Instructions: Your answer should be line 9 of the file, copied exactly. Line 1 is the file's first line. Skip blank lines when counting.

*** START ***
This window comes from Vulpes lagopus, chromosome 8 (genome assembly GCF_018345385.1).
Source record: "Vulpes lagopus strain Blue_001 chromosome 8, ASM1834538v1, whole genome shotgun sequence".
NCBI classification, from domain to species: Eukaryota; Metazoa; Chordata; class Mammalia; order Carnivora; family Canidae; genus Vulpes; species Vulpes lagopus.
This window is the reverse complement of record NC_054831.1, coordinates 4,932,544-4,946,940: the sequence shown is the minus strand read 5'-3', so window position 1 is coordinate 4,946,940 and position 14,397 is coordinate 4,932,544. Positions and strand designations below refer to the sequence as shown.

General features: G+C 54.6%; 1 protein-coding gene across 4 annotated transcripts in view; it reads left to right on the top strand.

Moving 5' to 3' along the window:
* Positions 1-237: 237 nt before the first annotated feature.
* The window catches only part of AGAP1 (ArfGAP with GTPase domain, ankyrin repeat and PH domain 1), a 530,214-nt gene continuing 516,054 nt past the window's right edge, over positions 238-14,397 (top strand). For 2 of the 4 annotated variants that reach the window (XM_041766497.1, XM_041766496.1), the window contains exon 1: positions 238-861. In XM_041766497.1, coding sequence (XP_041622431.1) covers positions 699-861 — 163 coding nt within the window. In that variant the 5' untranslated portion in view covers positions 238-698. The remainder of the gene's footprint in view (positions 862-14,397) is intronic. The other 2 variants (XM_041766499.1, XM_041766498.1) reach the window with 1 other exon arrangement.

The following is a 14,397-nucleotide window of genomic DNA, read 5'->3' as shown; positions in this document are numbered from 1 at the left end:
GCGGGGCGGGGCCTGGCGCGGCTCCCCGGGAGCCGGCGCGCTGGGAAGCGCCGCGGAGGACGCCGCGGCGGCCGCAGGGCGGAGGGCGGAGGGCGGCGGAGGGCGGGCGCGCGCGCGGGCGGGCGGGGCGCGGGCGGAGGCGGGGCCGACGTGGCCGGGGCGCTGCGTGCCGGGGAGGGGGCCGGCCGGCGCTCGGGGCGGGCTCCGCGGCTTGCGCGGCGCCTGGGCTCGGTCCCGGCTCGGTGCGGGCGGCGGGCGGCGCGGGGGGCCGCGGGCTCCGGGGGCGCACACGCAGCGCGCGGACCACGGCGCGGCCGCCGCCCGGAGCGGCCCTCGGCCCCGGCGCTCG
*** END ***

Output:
The following is a 14,397-nucleotide window of genomic DNA, read 5'->3' as shown; positions in this document are numbered from 1 at the left end: